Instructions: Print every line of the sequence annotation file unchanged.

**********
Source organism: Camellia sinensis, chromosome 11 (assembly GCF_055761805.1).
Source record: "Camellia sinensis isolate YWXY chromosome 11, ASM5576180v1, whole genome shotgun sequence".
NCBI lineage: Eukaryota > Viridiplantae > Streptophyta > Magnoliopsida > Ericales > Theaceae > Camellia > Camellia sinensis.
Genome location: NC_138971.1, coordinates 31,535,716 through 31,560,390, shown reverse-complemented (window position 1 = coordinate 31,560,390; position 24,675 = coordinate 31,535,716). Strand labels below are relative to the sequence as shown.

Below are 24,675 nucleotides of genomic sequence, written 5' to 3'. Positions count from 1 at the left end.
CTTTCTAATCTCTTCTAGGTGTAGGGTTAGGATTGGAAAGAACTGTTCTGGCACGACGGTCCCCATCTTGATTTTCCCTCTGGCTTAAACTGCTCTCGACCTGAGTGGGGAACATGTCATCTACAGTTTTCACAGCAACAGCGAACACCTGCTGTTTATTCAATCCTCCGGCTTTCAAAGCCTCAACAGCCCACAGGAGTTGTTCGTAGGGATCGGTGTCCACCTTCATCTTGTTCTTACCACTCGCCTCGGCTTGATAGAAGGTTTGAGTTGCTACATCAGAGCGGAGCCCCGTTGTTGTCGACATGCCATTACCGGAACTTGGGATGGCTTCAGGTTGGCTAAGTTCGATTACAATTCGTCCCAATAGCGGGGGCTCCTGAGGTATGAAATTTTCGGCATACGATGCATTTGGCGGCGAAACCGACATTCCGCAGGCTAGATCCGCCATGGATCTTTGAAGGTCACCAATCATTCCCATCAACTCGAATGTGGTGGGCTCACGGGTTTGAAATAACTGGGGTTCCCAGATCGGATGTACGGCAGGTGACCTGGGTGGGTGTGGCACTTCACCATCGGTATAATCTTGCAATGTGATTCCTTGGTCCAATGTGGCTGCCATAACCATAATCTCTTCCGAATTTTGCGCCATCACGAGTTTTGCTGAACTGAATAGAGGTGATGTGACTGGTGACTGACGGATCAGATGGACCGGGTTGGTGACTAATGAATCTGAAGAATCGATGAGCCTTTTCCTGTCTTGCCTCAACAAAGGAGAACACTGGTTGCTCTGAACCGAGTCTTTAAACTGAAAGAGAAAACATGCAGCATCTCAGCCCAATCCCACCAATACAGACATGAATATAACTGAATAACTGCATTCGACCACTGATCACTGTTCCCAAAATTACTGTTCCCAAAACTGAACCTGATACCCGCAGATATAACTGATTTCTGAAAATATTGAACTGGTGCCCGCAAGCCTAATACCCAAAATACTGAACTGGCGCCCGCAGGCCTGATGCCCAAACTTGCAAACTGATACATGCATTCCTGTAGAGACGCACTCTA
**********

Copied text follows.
Source organism: Camellia sinensis, chromosome 11 (assembly GCF_055761805.1).
Source record: "Camellia sinensis isolate YWXY chromosome 11, ASM5576180v1, whole genome shotgun sequence".
NCBI lineage: Eukaryota > Viridiplantae > Streptophyta > Magnoliopsida > Ericales > Theaceae > Camellia > Camellia sinensis.
Genome location: NC_138971.1, coordinates 31,535,716 through 31,560,390, shown reverse-complemented (window position 1 = coordinate 31,560,390; position 24,675 = coordinate 31,535,716). Strand labels below are relative to the sequence as shown.

Below are 24,675 nucleotides of genomic sequence, written 5' to 3'. Positions count from 1 at the left end.
CTTTCTAATCTCTTCTAGGTGTAGGGTTAGGATTGGAAAGAACTGTTCTGGCACGACGGTCCCCATCTTGATTTTCCCTCTGGCTTAAACTGCTCTCGACCTGAGTGGGGAACATGTCATCTACAGTTTTCACAGCAACAGCGAACACCTGCTGTTTATTCAATCCTCCGGCTTTCAAAGCCTCAACAGCCCACAGGAGTTGTTCGTAGGGATCGGTGTCCACCTTCATCTTGTTCTTACCACTCGCCTCGGCTTGATAGAAGGTTTGAGTTGCTACATCAGAGCGGAGCCCCGTTGTTGTCGACATGCCATTACCGGAACTTGGGATGGCTTCAGGTTGGCTAAGTTCGATTACAATTCGTCCCAATAGCGGGGGCTCCTGAGGTATGAAATTTTCGGCATACGATGCATTTGGCGGCGAAACCGACATTCCGCAGGCTAGATCCGCCATGGATCTTTGAAGGTCACCAATCATTCCCATCAACTCGAATGTGGTGGGCTCACGGGTTTGAAATAACTGGGGTTCCCAGATCGGATGTACGGCAGGTGACCTGGGTGGGTGTGGCACTTCACCATCGGTATAATCTTGCAATGTGATTCCTTGGTCCAATGTGGCTGCCATAACCATAATCTCTTCCGAATTTTGCGCCATCACGAGTTTTGCTGAACTGAATAGAGGTGATGTGACTGGTGACTGACGGATCAGATGGACCGGGTTGGTGACTAATGAATCTGAAGAATCGATGAGCCTTTTCCTGTCTTGCCTCAACAAAGGAGAACACTGGTTGCTCTGAACCGAGTCTTTAAACTGAAAGAGAAAACATGCAGCATCTCAGCCCAATCCCACCAATACAGACATGAATATAACTGAATAACTGCATTCGACCACTGATCACTGTTCCCAAAATTACTGTTCCCAAAACTGAACCTGATACCCGCAGATATAACTGATTTCTGAAAATATTGAACTGGTGCCCGCAAGCCTAATACCCAAAATACTGAACTGGCGCCCGCAGGCCTGATGCCCAAACTTGCAAACTGATACATGCATTCCTGTAGAGACGCACTCTA